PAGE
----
The Seven-Five-Three Festival is a rite of passage for young children in Japan. Girls aged 3 or 7 and boys aged 3 or 5 dress up in kimonos, often for the first time, and visit their local shrine (and of course take lots of photos). It takes place on November 15th, some say because this is the sum of 3, 5 and 7.
The origins of this festival date back to the Heian period when children were not registered until they were 7. Odd numbers were considered lucky, and in a time of high infant mortality people visited the shrine to give thanks when their children reached the lucky ages of 3, 5 and 7.
Our little 7-5-3 ceremony took place in January rather than November when my mother-in-law was visiting and could bring the kimonos and dress my girls. Unlike most Japanese families it was a low-key affair, with no elaborate hair-dos, accessories, wigs or make up.
We went to the simple but beautiful local shrine called Hachimansan. As there was snow on the ground they had to wear wellies to the shrine and then change into their geta sandals. It was very cold but they stood patiently while we took more photos then necessary. We celebrated with a hot chocolate at home and then to the nearby hot spring to warm up.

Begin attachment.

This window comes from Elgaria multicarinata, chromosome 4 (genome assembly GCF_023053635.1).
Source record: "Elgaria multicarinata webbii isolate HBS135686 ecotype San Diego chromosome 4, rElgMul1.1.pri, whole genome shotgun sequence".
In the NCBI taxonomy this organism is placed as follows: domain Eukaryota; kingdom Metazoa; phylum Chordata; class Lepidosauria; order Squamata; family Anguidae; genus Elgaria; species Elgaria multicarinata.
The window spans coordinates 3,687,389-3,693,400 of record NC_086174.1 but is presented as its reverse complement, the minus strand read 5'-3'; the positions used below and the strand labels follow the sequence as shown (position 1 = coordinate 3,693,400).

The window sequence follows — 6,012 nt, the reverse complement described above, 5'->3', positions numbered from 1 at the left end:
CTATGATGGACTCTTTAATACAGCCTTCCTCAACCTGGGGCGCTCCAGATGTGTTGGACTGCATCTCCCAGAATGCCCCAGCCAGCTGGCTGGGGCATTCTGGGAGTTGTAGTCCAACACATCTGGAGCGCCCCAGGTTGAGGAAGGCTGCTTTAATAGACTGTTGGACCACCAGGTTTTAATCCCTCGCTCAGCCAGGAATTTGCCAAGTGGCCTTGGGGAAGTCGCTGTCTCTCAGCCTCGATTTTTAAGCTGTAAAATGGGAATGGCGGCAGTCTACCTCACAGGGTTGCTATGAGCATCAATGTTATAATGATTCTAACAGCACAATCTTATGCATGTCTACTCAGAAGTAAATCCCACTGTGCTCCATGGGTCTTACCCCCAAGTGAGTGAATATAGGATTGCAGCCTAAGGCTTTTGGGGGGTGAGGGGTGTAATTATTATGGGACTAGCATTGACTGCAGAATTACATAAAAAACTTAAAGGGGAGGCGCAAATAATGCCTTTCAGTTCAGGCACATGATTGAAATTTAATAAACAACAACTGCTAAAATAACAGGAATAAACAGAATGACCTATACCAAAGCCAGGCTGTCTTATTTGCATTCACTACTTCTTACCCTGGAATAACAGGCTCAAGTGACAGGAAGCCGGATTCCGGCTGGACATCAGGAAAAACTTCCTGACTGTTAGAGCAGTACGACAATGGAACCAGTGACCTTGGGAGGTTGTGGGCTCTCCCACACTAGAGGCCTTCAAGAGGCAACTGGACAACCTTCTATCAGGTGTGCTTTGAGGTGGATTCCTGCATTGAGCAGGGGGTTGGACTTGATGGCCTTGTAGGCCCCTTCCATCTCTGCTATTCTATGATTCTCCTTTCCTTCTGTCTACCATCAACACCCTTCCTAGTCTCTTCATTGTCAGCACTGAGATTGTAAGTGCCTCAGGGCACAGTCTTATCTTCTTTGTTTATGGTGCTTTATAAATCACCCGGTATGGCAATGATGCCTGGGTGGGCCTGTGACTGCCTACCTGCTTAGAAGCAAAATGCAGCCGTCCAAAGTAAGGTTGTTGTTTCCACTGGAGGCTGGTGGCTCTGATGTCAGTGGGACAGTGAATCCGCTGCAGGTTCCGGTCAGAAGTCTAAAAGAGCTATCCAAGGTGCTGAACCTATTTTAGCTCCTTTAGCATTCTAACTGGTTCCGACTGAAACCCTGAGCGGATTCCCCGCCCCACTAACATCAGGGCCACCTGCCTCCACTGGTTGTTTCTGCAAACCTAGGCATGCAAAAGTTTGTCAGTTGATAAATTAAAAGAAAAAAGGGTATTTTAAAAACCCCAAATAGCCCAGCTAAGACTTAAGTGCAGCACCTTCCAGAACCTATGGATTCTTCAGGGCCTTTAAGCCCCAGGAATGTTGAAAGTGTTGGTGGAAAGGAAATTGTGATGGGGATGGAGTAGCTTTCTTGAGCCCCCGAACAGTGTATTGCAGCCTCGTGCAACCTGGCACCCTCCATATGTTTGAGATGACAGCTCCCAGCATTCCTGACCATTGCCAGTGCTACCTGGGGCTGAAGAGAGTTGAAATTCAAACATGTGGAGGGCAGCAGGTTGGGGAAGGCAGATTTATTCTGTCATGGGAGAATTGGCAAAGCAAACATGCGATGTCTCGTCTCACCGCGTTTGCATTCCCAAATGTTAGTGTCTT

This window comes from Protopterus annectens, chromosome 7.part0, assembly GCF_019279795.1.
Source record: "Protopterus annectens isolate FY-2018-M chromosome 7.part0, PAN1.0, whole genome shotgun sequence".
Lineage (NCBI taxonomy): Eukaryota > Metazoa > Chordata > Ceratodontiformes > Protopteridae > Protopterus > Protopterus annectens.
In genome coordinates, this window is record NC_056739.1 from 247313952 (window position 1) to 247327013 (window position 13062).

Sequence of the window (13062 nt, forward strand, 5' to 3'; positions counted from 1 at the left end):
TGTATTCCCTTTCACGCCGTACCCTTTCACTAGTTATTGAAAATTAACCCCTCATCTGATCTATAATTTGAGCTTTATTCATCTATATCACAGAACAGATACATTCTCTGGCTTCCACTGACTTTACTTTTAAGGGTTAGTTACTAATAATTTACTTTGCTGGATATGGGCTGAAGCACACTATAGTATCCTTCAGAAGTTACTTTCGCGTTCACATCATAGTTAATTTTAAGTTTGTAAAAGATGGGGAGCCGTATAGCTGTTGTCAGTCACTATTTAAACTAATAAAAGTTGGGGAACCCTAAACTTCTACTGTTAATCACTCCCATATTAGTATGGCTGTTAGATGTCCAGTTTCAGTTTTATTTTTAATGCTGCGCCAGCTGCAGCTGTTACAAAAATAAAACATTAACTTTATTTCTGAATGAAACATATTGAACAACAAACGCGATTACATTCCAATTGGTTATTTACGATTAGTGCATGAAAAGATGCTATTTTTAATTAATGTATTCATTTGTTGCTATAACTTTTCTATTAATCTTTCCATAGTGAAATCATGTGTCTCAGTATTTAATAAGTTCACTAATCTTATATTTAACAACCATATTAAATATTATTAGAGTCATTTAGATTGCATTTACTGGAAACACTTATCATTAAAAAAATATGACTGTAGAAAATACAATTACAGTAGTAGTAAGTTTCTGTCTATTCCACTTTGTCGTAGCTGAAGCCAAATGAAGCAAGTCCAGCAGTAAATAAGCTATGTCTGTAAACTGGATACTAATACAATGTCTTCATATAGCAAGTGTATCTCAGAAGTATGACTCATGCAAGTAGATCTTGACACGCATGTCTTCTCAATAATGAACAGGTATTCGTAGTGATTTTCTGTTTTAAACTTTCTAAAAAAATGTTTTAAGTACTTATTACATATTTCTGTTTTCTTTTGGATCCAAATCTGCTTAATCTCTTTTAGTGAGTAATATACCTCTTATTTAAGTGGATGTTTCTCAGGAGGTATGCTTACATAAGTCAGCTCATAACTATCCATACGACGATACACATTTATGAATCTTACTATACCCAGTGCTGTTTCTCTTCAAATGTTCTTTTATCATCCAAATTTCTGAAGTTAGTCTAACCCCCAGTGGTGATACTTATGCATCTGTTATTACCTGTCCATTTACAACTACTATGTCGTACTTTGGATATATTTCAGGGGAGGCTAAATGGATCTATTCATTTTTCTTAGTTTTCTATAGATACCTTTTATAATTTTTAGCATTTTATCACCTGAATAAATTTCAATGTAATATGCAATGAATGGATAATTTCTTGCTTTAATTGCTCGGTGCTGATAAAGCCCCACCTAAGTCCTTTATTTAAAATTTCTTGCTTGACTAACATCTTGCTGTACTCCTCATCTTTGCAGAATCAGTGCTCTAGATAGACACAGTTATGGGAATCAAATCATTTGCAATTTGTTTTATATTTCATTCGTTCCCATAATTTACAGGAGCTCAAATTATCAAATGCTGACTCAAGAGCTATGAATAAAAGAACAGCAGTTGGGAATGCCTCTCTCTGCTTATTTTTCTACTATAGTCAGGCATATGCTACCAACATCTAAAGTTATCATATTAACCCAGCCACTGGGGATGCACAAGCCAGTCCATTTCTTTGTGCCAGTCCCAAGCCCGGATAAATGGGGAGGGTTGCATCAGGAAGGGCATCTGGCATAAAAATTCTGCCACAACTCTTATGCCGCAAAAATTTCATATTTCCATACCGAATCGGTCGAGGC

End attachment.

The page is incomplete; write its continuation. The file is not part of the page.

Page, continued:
At 7 a girl is allowed to wear an obi, elaborate sash, for the first time.
My children adored dressing up in formal Japanese clothing for the first time, made even more special by wearing kimono handed down through the family. My 6 year old wore her aunt’s kimono, the eldest girl in my husband’s family. When he was five, my son wore his grandfather’s kimono and hakama made over 70 years ago.